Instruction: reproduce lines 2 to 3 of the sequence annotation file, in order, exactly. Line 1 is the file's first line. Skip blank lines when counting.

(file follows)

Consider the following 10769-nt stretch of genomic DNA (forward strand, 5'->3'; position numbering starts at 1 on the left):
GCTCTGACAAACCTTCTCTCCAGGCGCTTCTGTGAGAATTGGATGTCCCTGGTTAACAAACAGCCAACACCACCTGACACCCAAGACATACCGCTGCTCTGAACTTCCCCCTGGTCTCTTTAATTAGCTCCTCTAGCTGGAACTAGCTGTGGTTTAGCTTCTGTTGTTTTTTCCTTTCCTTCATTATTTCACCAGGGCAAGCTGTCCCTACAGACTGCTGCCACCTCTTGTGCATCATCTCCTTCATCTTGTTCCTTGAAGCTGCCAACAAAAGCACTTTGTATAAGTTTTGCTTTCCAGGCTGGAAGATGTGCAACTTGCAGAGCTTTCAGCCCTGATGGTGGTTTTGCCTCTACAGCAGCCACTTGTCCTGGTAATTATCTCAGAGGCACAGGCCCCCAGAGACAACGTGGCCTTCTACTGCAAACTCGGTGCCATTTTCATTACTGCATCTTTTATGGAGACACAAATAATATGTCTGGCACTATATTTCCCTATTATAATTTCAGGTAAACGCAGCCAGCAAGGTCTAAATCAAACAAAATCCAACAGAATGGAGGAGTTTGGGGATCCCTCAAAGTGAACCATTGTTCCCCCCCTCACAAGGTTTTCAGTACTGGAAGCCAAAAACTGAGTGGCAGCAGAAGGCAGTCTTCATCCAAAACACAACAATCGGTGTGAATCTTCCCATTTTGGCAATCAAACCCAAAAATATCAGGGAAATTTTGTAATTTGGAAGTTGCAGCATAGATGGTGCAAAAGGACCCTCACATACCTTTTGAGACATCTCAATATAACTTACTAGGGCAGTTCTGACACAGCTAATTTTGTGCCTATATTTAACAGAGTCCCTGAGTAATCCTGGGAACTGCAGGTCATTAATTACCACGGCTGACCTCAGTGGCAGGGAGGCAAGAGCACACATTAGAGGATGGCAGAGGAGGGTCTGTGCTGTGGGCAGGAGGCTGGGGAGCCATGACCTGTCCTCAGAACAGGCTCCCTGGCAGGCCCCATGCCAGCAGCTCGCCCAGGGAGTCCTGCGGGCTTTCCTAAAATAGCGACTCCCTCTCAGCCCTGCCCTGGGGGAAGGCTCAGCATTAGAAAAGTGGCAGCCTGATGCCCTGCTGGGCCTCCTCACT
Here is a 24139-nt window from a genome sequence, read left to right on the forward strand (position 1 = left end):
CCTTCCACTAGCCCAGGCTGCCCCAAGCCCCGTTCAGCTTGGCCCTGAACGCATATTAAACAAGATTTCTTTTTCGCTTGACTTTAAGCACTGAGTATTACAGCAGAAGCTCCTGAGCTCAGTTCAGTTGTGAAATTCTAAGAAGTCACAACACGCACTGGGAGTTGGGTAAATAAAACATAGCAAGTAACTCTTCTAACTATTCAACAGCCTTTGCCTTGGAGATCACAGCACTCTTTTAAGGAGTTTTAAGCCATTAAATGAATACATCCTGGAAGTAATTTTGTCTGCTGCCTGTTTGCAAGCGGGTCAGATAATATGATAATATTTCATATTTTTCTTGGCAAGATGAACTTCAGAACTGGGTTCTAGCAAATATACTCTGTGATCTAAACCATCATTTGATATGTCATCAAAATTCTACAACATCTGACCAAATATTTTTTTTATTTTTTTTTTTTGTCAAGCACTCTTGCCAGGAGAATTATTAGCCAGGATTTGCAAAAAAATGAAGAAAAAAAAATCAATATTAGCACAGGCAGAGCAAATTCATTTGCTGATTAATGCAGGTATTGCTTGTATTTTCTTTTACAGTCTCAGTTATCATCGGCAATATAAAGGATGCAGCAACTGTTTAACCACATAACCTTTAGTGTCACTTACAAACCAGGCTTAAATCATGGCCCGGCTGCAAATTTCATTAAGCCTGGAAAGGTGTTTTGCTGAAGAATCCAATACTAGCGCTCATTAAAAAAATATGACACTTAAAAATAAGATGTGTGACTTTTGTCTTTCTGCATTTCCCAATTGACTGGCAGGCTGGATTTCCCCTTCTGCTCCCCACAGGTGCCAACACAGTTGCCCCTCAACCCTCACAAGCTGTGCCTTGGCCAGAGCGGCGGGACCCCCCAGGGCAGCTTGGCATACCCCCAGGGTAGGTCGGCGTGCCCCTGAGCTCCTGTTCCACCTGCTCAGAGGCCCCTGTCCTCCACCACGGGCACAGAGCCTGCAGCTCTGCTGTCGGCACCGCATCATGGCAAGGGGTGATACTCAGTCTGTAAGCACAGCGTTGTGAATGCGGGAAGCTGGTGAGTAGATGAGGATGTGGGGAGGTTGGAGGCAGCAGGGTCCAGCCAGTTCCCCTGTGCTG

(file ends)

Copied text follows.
GCTCTGACAAACCTTCTCTCCAGGCGCTTCTGTGAGAATTGGATGTCCCTGGTTAACAAACAGCCAACACCACCTGACACCCAAGACATACCGCTGCTCTGAACTTCCCCCTGGTCTCTTTAATTAGCTCCTCTAGCTGGAACTAGCTGTGGTTTAGCTTCTGTTGTTTTTTCCTTTCCTTCATTATTTCACCAGGGCAAGCTGTCCCTACAGACTGCTGCCACCTCTTGTGCATCATCTCCTTCATCTTGTTCCTTGAAGCTGCCAACAAAAGCACTTTGTATAAGTTTTGCTTTCCAGGCTGGAAGATGTGCAACTTGCAGAGCTTTCAGCCCTGATGGTGGTTTTGCCTCTACAGCAGCCACTTGTCCTGGTAATTATCTCAGAGGCACAGGCCCCCAGAGACAACGTGGCCTTCTACTGCAAACTCGGTGCCATTTTCATTACTGCATCTTTTATGGAGACACAAATAATATGTCTGGCACTATATTTCCCTATTATAATTTCAGGTAAACGCAGCCAGCAAGGTCTAAATCAAACAAAATCCAACAGAATGGAGGAGTTTGGGGATCCCTCAAAGTGAACCATTGTTCCCCCCCTCACAAGGTTTTCAGTACTGGAAGCCAAAAACTGAGTGGCAGCAGAAGGCAGTCTTCATCCAAAACACAACAATCGGTGTGAATCTTCCCATTTTGGCAATCAAACCCAAAAATATCAGGGAAATTTTGTAATTTGGAAGTTGCAGCATAGATGGTGCAAAAGGACCCTCACATACCTTTTGAGACATCTCAATATAACTTACTAGGGCAGTTCTGACACAGCTAATTTTGTGCCTATATTTAACAGAGTCCCTGAGTAATCCTGGGAACTGCAGGTCATTAATTACCACGGCTGACCTCAGTGGCAGGGAGGCAAGAGCACACATTAGAGGATGGCAGAGGAGGGTCTGTGCTGTGGGCAGGAGGCTGGGGAGCCATGACCTGTCCTCAGAACAGGCTCCCTGGCAGGCCCCATGCCAGCAGCTCGCCCAGGGAGTCCTGCGGGCTTTCCTAAAATAGCGACTCCCTCTCAGCCCTGCCCTGGGGGAAGGCTCAGCATTAGAAAAGTGGCAGCCTGATGCCCTGCTGGGCCTCCTCACT
Here is a 24139-nt window from a genome sequence, read left to right on the forward strand (position 1 = left end):